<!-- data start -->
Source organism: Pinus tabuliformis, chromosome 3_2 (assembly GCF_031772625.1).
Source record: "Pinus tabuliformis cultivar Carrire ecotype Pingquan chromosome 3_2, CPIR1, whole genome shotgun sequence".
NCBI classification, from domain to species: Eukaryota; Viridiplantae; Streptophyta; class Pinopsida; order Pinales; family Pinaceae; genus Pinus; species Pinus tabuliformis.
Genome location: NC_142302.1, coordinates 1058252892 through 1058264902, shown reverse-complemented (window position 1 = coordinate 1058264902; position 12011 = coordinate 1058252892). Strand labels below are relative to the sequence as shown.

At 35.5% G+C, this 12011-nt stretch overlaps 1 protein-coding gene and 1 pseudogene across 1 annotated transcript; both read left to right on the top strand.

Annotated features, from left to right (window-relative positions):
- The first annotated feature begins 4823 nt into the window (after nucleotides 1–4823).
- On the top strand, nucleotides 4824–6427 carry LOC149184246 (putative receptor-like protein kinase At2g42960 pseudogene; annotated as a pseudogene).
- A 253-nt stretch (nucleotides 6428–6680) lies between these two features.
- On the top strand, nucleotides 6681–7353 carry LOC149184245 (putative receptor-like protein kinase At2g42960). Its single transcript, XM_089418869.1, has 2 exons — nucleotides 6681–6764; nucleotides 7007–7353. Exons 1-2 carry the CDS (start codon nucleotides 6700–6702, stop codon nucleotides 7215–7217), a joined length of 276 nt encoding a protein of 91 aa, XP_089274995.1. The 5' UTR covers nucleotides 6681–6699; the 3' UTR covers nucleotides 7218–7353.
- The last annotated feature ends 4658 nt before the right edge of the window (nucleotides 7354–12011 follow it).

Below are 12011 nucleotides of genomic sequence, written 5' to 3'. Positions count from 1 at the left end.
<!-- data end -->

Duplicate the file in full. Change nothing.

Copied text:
Source organism: Pinus tabuliformis, chromosome 3_2 (assembly GCF_031772625.1).
Source record: "Pinus tabuliformis cultivar Carrire ecotype Pingquan chromosome 3_2, CPIR1, whole genome shotgun sequence".
NCBI classification, from domain to species: Eukaryota; Viridiplantae; Streptophyta; class Pinopsida; order Pinales; family Pinaceae; genus Pinus; species Pinus tabuliformis.
Genome location: NC_142302.1, coordinates 1058252892 through 1058264902, shown reverse-complemented (window position 1 = coordinate 1058264902; position 12011 = coordinate 1058252892). Strand labels below are relative to the sequence as shown.

At 35.5% G+C, this 12011-nt stretch overlaps 1 protein-coding gene and 1 pseudogene across 1 annotated transcript; both read left to right on the top strand.

Annotated features, from left to right (window-relative positions):
- The first annotated feature begins 4823 nt into the window (after nucleotides 1–4823).
- On the top strand, nucleotides 4824–6427 carry LOC149184246 (putative receptor-like protein kinase At2g42960 pseudogene; annotated as a pseudogene).
- A 253-nt stretch (nucleotides 6428–6680) lies between these two features.
- On the top strand, nucleotides 6681–7353 carry LOC149184245 (putative receptor-like protein kinase At2g42960). Its single transcript, XM_089418869.1, has 2 exons — nucleotides 6681–6764; nucleotides 7007–7353. Exons 1-2 carry the CDS (start codon nucleotides 6700–6702, stop codon nucleotides 7215–7217), a joined length of 276 nt encoding a protein of 91 aa, XP_089274995.1. The 5' UTR covers nucleotides 6681–6699; the 3' UTR covers nucleotides 7218–7353.
- The last annotated feature ends 4658 nt before the right edge of the window (nucleotides 7354–12011 follow it).

Below are 12011 nucleotides of genomic sequence, written 5' to 3'. Positions count from 1 at the left end.